One thing I love about Auckland is the number of festivals that happen on the weekends. There is ALWAYS something to do! Now that I’ve got way too much time on my hands, I try to pick just one big thing on the weekend so I’m making sure to relax a bit as well. And to my luck, one of the neatest festivals I’ve been to in a while was held nearby just a couple of weeks ago. The Pasifika festival.
An idea for a festival I never would have thought of, all of the small pacific islands set up booths to share their culture through crafts, food, dance and more. Since a trip to Fiji, Tahiti and Samoa are not planned for the near future, I thought I’d get a sneak peak of the places I long to visit! And there was even a Hawaii village! Good to see the good old red white and blue flying up the flag pole!
Held at Westerns Springs Park, all of the parking in the area was cordoned off. Getting a little annoyed, I found out it was because instead of trying to open up heaps of parking, oftentimes, as we’ve seen before in New Zealand, they block all the parking and a local school will let you park on their property for a fee to raise funds. I’m all about fund raising, and I think it’s a neat idea. I’m just not sure I’m sold on this strategy yet. They have free bike valet, which was pretty cool though.
I arrived in Fiji about mid-day and was immediately glad I decided to head to the festival. The stands were great, everyone was social and friendly and the park was a pretty lovely place as well. Since my travel typically revolves around food, I decided to start there and I picked up an ice cream in a pineapple and sat back to take in the festival.
It may sound a bit callous, or perhaps it’s only honesty, but the crux of all these locals was very similar. And I suppose it should be. The islands experience similar climates and geography, if not nearly exactly the same. Additionally, they have similar Polynesian roots. Like the local Maori hangi, or as many Americans may be more familiar with, the Hawaiian luau, the customs appear very similar on a quick pass. I have a couple of friends here from Fiji and Samoa, and these are some of the bigger islands, so I can almost pick the two out from a crowd. But otherwise, the bigger differences were perhaps by costume or dance. Though again, they share a lot of similarities.
I watched the Nive DJ teach a bunch of foreigners to dance, then I picked up a Mahi sandwich in the Cook Islands. I loved perusing their artwork, lots of beautiful beaches and sunsets! I was rather surprised at how raunchy a lot of the cultural dances looked when the big grass skirts were gone. The Kiwi’s, French, Americans and Koreans asked on stage to learn the cultural dances looked like they belonged in a club with some of those hip gyrations! But no one minded! It was all in good fun.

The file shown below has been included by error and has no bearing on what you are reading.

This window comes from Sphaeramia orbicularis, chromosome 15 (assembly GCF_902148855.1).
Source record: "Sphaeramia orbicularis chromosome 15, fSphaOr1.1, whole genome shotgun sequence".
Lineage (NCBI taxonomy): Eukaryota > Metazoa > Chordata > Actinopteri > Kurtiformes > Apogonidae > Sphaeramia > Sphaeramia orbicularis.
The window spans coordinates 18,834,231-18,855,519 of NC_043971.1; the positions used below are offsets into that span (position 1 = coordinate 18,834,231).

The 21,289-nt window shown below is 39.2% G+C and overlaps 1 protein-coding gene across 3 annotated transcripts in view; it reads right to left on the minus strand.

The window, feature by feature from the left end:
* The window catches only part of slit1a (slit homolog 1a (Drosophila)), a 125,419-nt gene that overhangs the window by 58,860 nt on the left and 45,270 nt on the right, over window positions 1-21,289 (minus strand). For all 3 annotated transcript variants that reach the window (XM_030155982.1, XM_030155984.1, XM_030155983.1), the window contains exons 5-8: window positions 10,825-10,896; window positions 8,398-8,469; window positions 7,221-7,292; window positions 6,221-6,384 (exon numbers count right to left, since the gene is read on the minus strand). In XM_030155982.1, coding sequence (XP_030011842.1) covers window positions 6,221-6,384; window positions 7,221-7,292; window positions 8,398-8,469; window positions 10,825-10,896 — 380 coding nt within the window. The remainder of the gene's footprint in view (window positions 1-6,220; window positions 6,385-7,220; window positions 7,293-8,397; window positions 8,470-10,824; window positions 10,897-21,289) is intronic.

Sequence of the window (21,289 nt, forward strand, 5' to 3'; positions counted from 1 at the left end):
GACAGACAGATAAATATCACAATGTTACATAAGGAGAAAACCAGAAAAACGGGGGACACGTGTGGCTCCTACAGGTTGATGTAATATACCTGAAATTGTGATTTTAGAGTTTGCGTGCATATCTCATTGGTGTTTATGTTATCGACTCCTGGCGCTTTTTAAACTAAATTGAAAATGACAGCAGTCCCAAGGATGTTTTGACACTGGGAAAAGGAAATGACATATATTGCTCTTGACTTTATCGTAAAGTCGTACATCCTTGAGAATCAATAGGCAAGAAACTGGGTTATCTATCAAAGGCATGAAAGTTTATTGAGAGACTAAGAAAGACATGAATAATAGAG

By Samoa, I needed a drink and got a small coconut to sip on as I made my way around the Western Springs Lake. Of course, New Zealand had our own Aotearoa village, highlighting Maori custom, and there was a Tonga village, followed by Hawai’i.
My biggest surprise, is how singularly focused the event was on the native peoples and customs. While understandable, especially since that may have been the intent of the festival, I can’t help but wonder, at what point do the modern day peoples, and the descendants of the British become included in the festivities as more than event-goers? Is Pacific Island culture exclusive to the native Polynesian peoples? Perhaps all I seek is a re-defining of the event to my appease my political stance on this. While the native Polynesians in Hawaii may not have wanted to join America just over 50 years ago, does the fact that it was admitted to the Union mean anything? I think it’s important to celebrate our differences, but also recognize our bonds and the unique gifts every group and background brings to each community as a cohesive unit.
After Hawaii I stopped by Tuvalu, the fourth smallest country in the world. After crossing a bridge over a posse of eels I got slightly lost on my way to Tahiti. It was as I wandered through the park that I came across what can only be described as the funnest statue I’ve come across in a long while. Come on, it’s pretty awesome! In Tahiti, I did some day dreaming for sure! Bora Bora is on my to do list!
And, to ensure it was the most fantastic day without Andrew yet? I found a $50 bill on the ground, no one around, no strings attached. Sweet!
For any teachers out there, I saw they had these pretty neat books out there in a series called “Children of the Pacific” which tell stories that are somewhat unique to those regions. They are about real children and their daily life and how it differs from the “norm”. The books are a bit pricey, otherwise I may have picked up a set for friends with children, but I figure perhaps if I share the link someone else might find a use for these neatly named books like “A Nest of Pigs,” “The Uga Hunt” and “The Rat and the Octopus”. Check out http://www.ChildrenOfThePacific.co.nz.
See you in the Pacific!